• Most airlines can be used to get to Entebbe, whether via Nairobi, Dubai, Addis Ababa, Amsterdam or Doha. The East African Tourist Visa is a collaboration between Uganda, Rwanda and Kenya designed to make the region more attractive as a tourist destination by making travel easier through the purchase of a single visa. However, because visa requirements are constantly changing, our Travel Experts can provide you with the latest requirements to make your dream trip possible.

    For travelling within Uganda, it is recommended to use a reliable taxi service for transportation to and from the airport. 

  • Uganda has various cultural groups speaking over 30 different languages, with English and Swahili as the official languages. Ugandans can be classified into these broad language categories: Bantu, Nilotics, Madi-Okoru or the Sudanic speaking, and the Pygmoid (who live mainly isolated in the rainforests of western Uganda). One-third of the Ugandan population is comprised of Roman Catholic, one-third is Protestant, 16 percent is Muslim and 18 percent believe in local religions.

    In the countryside, a variety of festivals, ritual celebrations and familial gatherings demonstrate the culturally rich experience a traveller could enjoy.

    The largest and most noteworthy museum in the country is the Uganda Museum in Kampala. Others include those at Murchison Falls and Queen Elizabeth national parks. Although Kampala's vibrant city is a traveller’s favourite, it is located outside of the city. However, it's Uganda’s national parks and reserves that lure most travellers.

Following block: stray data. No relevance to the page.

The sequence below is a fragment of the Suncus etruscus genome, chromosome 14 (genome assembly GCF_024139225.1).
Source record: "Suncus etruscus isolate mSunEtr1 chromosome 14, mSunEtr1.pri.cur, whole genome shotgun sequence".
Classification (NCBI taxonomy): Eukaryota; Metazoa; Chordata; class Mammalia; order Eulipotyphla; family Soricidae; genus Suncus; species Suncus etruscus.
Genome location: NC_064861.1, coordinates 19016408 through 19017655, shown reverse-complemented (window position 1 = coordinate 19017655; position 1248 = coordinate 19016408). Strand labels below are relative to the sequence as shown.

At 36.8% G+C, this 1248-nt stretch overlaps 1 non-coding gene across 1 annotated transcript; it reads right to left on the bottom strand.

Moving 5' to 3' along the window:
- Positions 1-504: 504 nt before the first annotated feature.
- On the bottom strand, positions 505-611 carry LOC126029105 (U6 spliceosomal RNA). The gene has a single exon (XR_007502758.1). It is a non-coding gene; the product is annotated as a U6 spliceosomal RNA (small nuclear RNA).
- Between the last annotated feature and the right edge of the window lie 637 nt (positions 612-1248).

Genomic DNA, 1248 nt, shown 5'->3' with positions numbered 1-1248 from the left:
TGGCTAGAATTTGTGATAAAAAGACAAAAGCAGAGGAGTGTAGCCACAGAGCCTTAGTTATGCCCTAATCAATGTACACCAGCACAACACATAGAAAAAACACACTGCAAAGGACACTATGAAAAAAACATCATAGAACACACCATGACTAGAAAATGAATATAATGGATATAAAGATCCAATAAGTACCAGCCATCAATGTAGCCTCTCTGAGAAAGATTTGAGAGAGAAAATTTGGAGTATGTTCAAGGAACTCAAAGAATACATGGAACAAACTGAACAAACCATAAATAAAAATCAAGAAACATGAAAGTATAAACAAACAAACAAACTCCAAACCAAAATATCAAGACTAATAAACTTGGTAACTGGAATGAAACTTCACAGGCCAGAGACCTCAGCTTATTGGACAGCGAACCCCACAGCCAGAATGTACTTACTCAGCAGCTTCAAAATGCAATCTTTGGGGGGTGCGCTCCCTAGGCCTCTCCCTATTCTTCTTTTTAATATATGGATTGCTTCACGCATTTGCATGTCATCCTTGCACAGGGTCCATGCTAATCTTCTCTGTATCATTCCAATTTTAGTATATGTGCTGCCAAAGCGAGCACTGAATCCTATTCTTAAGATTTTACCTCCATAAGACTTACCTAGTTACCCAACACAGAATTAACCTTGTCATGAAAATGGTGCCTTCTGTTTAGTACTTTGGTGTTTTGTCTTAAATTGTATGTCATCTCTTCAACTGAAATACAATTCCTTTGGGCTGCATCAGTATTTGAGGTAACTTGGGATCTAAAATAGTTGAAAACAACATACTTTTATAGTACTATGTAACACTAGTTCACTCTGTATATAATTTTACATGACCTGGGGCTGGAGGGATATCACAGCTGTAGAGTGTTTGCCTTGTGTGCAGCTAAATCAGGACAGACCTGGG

• It is recommended that you get vaccinated against the following before your trip: Diphtheria, Malaria (there is a considerable risk), Yellow Fever, Hepatitis A and B, HIV in Africa, Meningitis and Tetanus, Tuberculosis, Typhoid and Rabies. You are advised to have your Yellow Fever vaccination card with you at all times, as well as all other vaccinations administered, when travelling between countries. It's best to seek advice from a specialist travel doctor when planning your East Africa trip.

  • Ugandan cuisine consists of traditional and modern cooking styles, practices, foods and dishes, with English, Arab, Asian and especially Indian influences. Most tribes have their own speciality dish or delicacy. Many dishes include vegetables and fruit, such as potatoes, yams, bananas and other tropical fruits. Chicken, fish, beef, goat and mutton are commonly eaten, although among the rural poor meats are consumed less than in other areas. Tea and coffee are popular beverages and important cash crops, served English-style or spiced. Coca-cola, Pepsi and Fanta, as well as traditional and Western beers are widely available. Fermented banana wine is popular, as is Waragi (distilled spirits).

  • The Equator runs through the country, although the average altitude of 1,000 meters provides some relief from the heat and humidity. The average temperature is 26°C, and the high summer is from December to February. The rains occur from April to May in the south and again from October to November, so we advise against travelling there during these months, as locomotion can be difficult. The north is humid from April to October, but it is largely off the tourist trail.